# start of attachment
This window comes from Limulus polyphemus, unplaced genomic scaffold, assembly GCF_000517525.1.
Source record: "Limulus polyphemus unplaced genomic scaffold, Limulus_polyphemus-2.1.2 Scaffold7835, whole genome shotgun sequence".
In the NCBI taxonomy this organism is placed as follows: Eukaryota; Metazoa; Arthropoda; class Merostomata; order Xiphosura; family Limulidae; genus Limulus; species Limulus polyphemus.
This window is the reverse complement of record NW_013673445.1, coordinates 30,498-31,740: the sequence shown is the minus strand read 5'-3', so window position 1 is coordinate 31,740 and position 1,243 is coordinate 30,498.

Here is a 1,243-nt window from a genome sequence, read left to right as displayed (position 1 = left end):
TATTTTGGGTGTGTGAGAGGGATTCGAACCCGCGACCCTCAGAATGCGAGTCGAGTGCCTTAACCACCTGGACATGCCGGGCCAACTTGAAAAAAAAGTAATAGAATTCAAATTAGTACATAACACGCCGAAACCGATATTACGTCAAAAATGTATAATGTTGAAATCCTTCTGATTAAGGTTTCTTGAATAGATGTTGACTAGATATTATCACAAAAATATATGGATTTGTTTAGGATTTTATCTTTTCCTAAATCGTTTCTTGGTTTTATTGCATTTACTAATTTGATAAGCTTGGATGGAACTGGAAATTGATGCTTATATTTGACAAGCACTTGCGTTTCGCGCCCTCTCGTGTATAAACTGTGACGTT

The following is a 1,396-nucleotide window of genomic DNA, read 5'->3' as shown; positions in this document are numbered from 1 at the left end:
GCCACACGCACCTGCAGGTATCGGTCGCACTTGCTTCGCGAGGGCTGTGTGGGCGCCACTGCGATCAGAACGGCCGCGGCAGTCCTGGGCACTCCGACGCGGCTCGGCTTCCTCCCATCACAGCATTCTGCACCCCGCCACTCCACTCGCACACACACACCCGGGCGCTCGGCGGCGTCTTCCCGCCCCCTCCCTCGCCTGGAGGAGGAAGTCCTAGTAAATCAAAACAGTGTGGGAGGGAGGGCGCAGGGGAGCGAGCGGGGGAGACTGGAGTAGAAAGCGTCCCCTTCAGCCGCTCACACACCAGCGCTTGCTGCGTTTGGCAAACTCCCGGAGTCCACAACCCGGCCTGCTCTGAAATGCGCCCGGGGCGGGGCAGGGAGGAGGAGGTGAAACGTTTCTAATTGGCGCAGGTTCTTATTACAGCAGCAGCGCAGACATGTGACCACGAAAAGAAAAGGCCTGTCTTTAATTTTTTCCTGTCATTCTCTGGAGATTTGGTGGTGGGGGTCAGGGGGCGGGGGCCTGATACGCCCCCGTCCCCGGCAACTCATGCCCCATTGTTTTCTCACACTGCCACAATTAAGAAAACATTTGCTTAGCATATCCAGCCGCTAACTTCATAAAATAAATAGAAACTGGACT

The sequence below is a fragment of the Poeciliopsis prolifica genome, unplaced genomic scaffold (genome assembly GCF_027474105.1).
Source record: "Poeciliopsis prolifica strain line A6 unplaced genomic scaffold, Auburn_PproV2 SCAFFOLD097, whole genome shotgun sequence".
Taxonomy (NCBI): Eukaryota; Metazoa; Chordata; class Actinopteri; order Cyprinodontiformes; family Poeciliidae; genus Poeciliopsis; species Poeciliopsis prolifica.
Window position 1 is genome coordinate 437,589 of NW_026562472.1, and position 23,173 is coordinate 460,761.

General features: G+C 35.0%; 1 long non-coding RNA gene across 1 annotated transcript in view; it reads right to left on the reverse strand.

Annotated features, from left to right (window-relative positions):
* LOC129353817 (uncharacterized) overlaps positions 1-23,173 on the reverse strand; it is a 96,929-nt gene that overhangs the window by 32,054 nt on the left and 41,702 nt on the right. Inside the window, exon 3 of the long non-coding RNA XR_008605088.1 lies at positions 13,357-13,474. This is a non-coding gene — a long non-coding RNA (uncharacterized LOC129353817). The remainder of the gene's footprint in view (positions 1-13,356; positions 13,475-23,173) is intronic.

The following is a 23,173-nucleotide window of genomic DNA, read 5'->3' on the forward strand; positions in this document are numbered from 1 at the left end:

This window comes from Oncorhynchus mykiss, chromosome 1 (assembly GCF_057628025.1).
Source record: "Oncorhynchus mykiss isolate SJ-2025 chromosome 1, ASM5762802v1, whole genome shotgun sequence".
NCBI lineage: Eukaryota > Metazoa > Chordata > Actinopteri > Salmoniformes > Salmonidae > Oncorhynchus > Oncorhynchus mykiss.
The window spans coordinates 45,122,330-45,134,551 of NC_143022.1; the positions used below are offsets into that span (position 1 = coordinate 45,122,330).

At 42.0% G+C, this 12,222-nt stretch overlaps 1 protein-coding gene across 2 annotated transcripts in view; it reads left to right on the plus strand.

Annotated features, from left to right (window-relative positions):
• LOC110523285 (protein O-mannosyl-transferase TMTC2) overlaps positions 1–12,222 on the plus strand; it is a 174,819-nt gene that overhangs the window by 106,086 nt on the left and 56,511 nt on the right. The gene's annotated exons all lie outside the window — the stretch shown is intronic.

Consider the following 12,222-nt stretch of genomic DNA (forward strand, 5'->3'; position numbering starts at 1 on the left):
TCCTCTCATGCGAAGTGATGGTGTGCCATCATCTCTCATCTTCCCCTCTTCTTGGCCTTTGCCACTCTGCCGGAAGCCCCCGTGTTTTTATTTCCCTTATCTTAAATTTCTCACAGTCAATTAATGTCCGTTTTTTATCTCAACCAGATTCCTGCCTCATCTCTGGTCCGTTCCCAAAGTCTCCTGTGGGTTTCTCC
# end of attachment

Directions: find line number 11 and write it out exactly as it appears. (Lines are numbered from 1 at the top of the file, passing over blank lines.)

Taxonomy (NCBI): Eukaryota; Metazoa; Chordata; class Actinopteri; order Cyprinodontiformes; family Poeciliidae; genus Poeciliopsis; species Poeciliopsis prolifica.